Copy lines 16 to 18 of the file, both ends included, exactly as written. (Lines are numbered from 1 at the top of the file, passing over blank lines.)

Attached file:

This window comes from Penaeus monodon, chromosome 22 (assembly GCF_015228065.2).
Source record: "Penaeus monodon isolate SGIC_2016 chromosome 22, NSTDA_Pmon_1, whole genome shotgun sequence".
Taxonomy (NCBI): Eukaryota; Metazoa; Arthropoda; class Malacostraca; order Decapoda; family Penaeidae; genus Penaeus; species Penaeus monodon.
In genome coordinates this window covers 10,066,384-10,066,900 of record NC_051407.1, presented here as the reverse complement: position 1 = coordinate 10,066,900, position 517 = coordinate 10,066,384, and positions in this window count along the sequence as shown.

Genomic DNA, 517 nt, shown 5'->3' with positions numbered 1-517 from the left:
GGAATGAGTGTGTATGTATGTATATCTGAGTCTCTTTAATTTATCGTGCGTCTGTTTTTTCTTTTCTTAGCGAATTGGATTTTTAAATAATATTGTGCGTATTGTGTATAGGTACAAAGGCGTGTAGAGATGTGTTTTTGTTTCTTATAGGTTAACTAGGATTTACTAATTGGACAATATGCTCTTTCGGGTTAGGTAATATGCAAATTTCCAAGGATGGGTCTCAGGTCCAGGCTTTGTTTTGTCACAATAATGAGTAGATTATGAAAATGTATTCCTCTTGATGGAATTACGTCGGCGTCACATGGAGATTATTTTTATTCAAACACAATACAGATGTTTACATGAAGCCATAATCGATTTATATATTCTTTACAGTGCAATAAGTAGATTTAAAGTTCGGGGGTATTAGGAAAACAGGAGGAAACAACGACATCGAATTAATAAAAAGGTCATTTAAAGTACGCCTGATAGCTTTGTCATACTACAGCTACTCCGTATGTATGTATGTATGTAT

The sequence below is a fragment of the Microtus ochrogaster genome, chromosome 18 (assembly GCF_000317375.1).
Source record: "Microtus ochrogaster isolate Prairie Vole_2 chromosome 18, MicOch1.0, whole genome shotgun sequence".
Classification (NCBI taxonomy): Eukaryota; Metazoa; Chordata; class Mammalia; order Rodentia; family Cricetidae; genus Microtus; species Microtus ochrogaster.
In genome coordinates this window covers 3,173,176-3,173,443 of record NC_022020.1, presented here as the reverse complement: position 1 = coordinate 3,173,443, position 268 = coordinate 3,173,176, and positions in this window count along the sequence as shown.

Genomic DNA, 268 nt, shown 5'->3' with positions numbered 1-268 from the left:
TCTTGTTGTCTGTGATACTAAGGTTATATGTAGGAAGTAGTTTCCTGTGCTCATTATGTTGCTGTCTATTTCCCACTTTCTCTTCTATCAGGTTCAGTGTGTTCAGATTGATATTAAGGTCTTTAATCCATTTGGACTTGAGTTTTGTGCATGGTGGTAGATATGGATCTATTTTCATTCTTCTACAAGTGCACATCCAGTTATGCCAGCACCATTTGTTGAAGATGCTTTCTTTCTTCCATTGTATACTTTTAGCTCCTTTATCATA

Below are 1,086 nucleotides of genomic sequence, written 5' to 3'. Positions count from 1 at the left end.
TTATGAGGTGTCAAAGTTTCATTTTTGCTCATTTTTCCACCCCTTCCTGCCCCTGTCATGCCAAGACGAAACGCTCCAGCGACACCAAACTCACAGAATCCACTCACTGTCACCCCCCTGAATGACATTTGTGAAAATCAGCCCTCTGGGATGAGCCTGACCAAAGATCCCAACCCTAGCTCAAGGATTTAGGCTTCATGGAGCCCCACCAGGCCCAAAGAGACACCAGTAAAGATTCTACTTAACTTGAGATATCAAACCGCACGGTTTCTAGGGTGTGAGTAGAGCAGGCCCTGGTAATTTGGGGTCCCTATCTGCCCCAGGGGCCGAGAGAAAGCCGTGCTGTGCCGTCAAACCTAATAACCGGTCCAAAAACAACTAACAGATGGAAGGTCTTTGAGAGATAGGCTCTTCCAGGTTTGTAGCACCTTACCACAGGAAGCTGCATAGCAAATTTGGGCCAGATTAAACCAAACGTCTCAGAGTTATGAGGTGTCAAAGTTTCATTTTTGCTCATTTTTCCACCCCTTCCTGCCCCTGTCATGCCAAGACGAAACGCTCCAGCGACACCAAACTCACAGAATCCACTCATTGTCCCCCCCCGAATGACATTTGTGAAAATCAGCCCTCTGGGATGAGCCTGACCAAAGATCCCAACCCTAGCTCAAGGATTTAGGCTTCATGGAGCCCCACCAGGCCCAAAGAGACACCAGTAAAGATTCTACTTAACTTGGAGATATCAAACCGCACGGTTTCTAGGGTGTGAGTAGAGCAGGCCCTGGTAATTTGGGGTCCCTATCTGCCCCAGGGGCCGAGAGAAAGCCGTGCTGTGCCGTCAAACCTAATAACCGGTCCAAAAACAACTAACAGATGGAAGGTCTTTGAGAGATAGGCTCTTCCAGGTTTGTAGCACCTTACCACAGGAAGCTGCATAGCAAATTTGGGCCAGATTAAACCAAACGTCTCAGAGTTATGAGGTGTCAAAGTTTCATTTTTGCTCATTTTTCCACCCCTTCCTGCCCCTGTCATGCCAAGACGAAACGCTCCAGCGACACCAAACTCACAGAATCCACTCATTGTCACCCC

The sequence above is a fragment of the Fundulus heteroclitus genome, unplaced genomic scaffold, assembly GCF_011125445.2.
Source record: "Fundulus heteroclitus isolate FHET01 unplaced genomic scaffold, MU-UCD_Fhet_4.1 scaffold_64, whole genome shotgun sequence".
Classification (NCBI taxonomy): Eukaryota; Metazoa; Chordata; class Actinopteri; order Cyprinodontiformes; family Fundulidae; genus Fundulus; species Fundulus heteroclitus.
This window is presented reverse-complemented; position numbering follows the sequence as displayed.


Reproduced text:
Source record: "Fundulus heteroclitus isolate FHET01 unplaced genomic scaffold, MU-UCD_Fhet_4.1 scaffold_64, whole genome shotgun sequence".
Classification (NCBI taxonomy): Eukaryota; Metazoa; Chordata; class Actinopteri; order Cyprinodontiformes; family Fundulidae; genus Fundulus; species Fundulus heteroclitus.
This window is presented reverse-complemented; position numbering follows the sequence as displayed.